Any other ideas on how to gain an advantage?Get ahead on the dive, wait for him to catch up and then hold on to the front of the rowboat. Push off at the finish line. No effort, sure win.

Here's my take on this:
Your time is pretty much known. It will take you roughly 360 seconds to complete the course. If you shave, taper, warm up and get an illegal full body suit, you might improve on that time a bit but 360 seconds is good to start with. 360s is 2.18 knots btw.

We don't know much about the rowboat but we can get a general idea of what it will take for the rowboat to beat you. The rowboat will lose some time (x) during the turn and during acceleration. That leaves it 360 - x seconds to complete 400 meters. Put another way, it will have to go 400/(360 - x) m/s. 1 knot = .5144 m/s so the required rowboat speed would be:

777.6/(360 - x) knots

x is a complete estimate but we can take a look at required speeds for different values of x:

x = 10s, boat speed = 2.22 knots
x = 20s, boat speed = 2.29 knots
x = 30s, boat speed = 2.36 knots
x = 40s, boat speed = 2.43 knots

So, if you think the rowboat can make 2.5 knots and you can't make 360s, I'd look at ways to cheat alternative paths to victory.

Edit: I agree with the above.... a video is required at this point.

smontanaro
May 4th, 2012, 09:42 AM
So, if you think the rowboat can make 2.5 knots and you can't make 360s, I'd look at ways to cheat alternative paths to victory.

Maybe you could surreptitiously tie a small anchor to the rowboat. There must be eyelets on it for mooring purposes...

I agree about the video. We need to see this one...

Skip

fatboy
May 4th, 2012, 12:51 PM
I think it might be pretty close. Doing some rough calculations I should be able to keep 1.6-1.8 knots. From what I've seen rowboats do 2-3 knots. I know I can't do more then 2.5-3 knots in my kayak, though I'm not that good with it.

I think I can take him, though I need to find ways to get the advantage, like make him touch the other side with an oar. My biggest problem is that I don't sight well. I don't think that will be too big of a problem at less then 200 yard each way.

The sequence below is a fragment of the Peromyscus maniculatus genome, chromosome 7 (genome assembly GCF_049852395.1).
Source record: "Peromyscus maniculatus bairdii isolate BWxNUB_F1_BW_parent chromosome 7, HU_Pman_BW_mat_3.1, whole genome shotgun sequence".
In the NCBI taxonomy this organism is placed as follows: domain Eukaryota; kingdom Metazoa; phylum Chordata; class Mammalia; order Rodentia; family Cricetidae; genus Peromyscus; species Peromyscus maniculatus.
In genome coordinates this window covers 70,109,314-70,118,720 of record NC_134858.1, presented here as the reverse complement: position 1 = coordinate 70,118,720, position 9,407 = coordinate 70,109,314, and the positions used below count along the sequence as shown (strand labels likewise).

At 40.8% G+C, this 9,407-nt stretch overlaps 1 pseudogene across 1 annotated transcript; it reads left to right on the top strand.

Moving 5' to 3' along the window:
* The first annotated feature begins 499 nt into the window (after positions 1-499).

Any other ideas on how to gain an advantage?

Fins and paddles :)

Debugger
May 4th, 2012, 01:48 PM
Fins and paddles :)
+ this http://www.elitat.ru/m_stat/505/1.jpg :D
(http://www.elitat.ru/m_stat/505/1.jpg)

Allen Stark
May 4th, 2012, 02:44 PM
+ this http://www.elitat.ru/m_stat/505/1.jpg :D
(http://www.elitat.ru/m_stat/505/1.jpg)

Or even better The dolphin jetpack that lets you swim like one - YouTube

Celestial
May 4th, 2012, 03:53 PM
Any other ideas on how to gain an advantage?

Good Wetsuit might give you a bit of an advantage too. I like the idea of pushing off the wall of the boat as well - sneaky & underhanded!! :bump:

Sojerz
May 4th, 2012, 04:06 PM
Running/flying start from the dock or buy/rent one of these jet packs:banana:

Debugger
May 5th, 2012, 10:19 AM
Or even better The dolphin jetpack that lets you swim like one - YouTube (http://www.youtube.com/watch?v=h-7RlL3YtiQ)
It depends how high was the stake - if more than 4900 euro than buying the jetpack would be a reasonable investment :D

orca1946
May 5th, 2012, 12:11 PM
Make it UP river !!

ViveBene
May 5th, 2012, 11:18 PM
He would be in an older metal, flat bottom, triangular rowboat.



Mortar bed. That should do it.

Fins25
May 6th, 2012, 06:32 AM
The things people do when they bet with their mates! I can't say I have raced against a boat before but having swam in lots of races and also rowed a few boats, I would say the boat has the upper hand.

Definitely have a wetsuit and make it over a shorter distance. If you can get the race into the breeze also this will help as the height of the boat will increase the amount of resistance. And maybe......find a way to cheat

Debugger
May 7th, 2012, 04:02 AM
If you swim 400m under 4:50 I think you have quite good chances esp. if to count advantage in the start and the turn.
Allen was right - it depends a lot on the one who is in the boat if he's professional boat racer you'd better step out :bolt:

Edward The Head
May 7th, 2012, 09:15 AM
If you swim 400m under 4:50 I think you have quite good chances esp. if to count advantage in the start and the turn.

I wish I could swim a 400 in under 4:50.

He is a mid 40s out of shape guy so I do think it will be close. Not sure if I want to stick a video up on the internet though. I'll have to see what kind of shape I can get into by late July.